7 ways to have more self-discipline

September 24, 2017

7 ways to have more self-discipline


Self-control goes by many aliases: willpower, discipline, restraint. It’s even that Frank Ocean song. No matter the name, it has huge influence over our health and our success.

Self-control helps determine whether we study or party, save or spend, keep or lose our temper, or focus on work or get pulled into the black hole of procrastination. Lack of self-control is even a symptom of a host of challenges, including depression, OCD, ADHD, and specific impulse-control disorders like hairpulling or compulsive shoplifting.

So next time you’re tempted to reach for that Hot Pocket (or for the productively impulsive among us, that toilet brush), try these seven tools.

Tip #1: Do your hard stuff in the morning

As the day wears on, our self-control wears out. The researchers call it the "morning morality effect," but the take-home has less to do with morals than with self-control. Apparently good people find it harder to resist doing bad things, like cheating for some extra cash, as their energy flags throughout the day. It’s not an excuse for bad behavior, of course, but it teaches us not to expect stellar resistance to temptation at the end of a long day.

If you’re a night owl, it’s possible that your most moral, self-controlled self comes out in the wee hours. The jury is still out on the definitive answer, but the moral (ha-ha) is to know yourself and your energy levels.

Tip #2: Change the environment to change your behavior

So what’s a morning lark to do in the danger zone of evening? What’s a night owl to do in the sleepy haze of morning? The solution: change your environment in order to change your behavior. In other words, the best way to resist temptation is simply to remove it. Remove temptation and release yourself from the burden of exerting self-control when your surroundings can do it for you.

Tip #3: Track your progress

Think back to high school physics--remember the observer effect? Observation changes the phenomenon being observed? Trying to keep your credit card bill in check may not feel like physics, but it’s the same principle.

Keep a log or use a wearable tracker to monitor whatever sucks up your self-control. Keep a food diary, an exercise log, a sleep diary. It’s called monitoring. Indeed, it’s when we’re not paying attention that things tend to slide. So pay attention and track your progress. Simply observing will change what’s being observed, which just happens to be you.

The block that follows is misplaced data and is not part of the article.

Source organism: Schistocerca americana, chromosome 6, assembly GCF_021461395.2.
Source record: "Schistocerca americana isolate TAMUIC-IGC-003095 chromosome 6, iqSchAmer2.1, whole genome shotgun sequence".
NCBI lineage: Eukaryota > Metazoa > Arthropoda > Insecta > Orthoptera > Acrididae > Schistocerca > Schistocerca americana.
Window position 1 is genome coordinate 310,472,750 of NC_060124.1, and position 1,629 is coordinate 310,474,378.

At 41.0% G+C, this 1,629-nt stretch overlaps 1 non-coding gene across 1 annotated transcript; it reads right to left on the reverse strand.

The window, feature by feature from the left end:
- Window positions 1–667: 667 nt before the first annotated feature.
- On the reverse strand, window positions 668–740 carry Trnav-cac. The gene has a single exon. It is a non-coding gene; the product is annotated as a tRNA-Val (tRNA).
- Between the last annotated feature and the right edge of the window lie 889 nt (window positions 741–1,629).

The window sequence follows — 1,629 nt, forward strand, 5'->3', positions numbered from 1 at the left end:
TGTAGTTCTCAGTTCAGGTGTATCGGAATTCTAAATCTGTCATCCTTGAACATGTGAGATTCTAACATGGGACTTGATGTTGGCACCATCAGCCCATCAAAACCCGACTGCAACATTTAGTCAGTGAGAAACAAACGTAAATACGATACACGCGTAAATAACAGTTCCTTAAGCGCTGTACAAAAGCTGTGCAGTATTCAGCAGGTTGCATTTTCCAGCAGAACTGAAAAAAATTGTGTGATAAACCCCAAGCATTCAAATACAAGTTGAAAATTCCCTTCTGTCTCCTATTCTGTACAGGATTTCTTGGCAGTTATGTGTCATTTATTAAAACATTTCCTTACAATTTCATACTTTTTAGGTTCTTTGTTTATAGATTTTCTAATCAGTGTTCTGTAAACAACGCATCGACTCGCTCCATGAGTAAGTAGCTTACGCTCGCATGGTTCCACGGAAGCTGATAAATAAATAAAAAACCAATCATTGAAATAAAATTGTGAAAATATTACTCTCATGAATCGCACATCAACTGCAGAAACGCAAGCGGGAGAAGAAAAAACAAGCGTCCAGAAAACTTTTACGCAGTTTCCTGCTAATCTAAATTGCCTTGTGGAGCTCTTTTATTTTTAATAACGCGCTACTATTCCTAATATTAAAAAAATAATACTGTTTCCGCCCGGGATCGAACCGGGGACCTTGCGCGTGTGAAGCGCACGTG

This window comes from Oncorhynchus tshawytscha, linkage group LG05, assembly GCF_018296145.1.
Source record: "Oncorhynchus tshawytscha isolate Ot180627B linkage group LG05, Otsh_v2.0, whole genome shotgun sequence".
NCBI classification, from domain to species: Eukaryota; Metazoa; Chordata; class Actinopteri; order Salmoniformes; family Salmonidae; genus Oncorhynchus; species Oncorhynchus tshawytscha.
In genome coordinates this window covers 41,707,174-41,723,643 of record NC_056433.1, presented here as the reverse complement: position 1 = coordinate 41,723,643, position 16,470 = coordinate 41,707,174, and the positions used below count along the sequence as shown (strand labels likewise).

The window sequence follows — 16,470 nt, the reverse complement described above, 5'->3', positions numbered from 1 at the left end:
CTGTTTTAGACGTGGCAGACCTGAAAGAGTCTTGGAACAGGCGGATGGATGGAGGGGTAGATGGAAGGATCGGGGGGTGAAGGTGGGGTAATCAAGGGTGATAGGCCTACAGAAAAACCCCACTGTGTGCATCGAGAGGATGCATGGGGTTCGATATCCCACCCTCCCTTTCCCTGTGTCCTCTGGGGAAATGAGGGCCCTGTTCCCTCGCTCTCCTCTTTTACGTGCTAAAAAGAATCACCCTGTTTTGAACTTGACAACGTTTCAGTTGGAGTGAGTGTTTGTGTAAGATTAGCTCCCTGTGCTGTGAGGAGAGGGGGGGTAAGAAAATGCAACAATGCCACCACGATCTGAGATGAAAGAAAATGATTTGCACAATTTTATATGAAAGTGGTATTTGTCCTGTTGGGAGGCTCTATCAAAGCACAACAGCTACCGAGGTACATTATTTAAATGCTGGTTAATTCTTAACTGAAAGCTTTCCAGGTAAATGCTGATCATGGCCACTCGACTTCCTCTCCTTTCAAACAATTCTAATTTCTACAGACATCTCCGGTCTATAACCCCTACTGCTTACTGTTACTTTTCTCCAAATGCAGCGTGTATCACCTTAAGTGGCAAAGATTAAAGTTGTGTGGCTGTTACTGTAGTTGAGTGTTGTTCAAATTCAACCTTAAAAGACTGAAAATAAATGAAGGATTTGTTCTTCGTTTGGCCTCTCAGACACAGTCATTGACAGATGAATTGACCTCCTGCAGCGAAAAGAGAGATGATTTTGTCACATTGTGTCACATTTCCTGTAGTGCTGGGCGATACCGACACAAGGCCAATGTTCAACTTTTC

Tip #4: Literally watch yourself

If you’re trying to stick to good habits while you’re stuck at a desk, try propping a mirror next to you. It works on the same principle as monitoring. Watching yourself scarf Funyuns or get sucked into interweb slideshows of "Worst Tattoos Ever" makes it less likely to happen.

Tip #5: Externalize time

This is a strategy from ADHD behavioral treatment. When you have to make a lot of transitions, like getting ready for school or work in the morning--shower, dress, eat, brush teeth, gather stuff--set a timer to go off every 3 to 5 minutes. Externalizing time with an audible reminder keeps it from sliding by unnoticed. And while 3 minutes, or even 5 minutes, may seem like a small chunk, you’d be surprised at how much you can actually get done. Plus, if you get sidetracked, the next alarm will jolt you back, and you won’t have wasted much time.

Tip #6: Allow yourself your distractions, just not now

"I’ll do it later" is the mantra of every procrastinator. But flip-flop what you’ll do later. Rather than doing your big tasks later, tell yourself you’ll do your distractions later. The point of writing them down is you can still follow your impulses, just not this instant.

Tip #7: Sometimes, just let go

If you’re a workaholic, perfectionist, or another type who expects 110% at all times, let yourself follow your impulses at least sometimes. So allow yourself some pointless, indulgent time-wasters, especially when your brain is fried anyway.

Courtesy: quickanddirtytips.com

7 ways to have more self-discipline